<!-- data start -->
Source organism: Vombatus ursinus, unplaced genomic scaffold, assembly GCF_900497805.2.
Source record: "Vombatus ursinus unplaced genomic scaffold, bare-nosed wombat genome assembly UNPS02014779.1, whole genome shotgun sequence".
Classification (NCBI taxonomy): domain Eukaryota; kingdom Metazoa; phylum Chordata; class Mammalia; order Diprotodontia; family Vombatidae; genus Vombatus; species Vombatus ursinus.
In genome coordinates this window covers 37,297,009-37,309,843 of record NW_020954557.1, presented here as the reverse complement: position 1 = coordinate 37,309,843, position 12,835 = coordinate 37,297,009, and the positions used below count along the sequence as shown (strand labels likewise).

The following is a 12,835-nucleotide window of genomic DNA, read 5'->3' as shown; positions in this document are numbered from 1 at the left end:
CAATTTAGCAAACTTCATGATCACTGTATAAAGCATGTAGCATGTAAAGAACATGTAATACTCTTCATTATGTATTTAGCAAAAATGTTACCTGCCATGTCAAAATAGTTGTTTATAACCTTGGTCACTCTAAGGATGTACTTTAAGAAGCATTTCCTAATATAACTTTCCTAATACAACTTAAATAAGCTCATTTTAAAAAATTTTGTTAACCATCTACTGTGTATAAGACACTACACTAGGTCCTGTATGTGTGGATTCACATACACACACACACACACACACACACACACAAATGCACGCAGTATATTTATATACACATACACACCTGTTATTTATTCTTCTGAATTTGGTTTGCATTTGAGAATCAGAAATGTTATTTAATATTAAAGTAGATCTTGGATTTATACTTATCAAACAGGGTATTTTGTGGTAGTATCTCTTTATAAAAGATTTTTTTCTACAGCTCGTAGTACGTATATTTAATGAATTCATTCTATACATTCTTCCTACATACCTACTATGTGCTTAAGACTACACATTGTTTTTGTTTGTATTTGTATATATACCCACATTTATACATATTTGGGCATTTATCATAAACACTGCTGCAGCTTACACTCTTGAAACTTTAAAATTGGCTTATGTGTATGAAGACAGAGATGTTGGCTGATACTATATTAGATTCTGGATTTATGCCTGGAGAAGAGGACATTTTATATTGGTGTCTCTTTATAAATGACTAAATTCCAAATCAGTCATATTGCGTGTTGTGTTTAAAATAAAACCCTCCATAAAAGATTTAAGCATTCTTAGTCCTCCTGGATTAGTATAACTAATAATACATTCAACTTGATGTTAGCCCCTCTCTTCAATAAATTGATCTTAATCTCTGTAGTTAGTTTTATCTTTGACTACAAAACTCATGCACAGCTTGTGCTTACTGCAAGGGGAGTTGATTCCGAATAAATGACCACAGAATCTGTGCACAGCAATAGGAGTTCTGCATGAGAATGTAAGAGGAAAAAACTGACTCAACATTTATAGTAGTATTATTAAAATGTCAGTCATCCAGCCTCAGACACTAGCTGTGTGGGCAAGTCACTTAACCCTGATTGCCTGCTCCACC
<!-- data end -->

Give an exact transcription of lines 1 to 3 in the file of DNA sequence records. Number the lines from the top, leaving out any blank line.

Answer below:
Source organism: Vombatus ursinus, unplaced genomic scaffold, assembly GCF_900497805.2.
Source record: "Vombatus ursinus unplaced genomic scaffold, bare-nosed wombat genome assembly UNPS02014779.1, whole genome shotgun sequence".
Classification (NCBI taxonomy): domain Eukaryota; kingdom Metazoa; phylum Chordata; class Mammalia; order Diprotodontia; family Vombatidae; genus Vombatus; species Vombatus ursinus.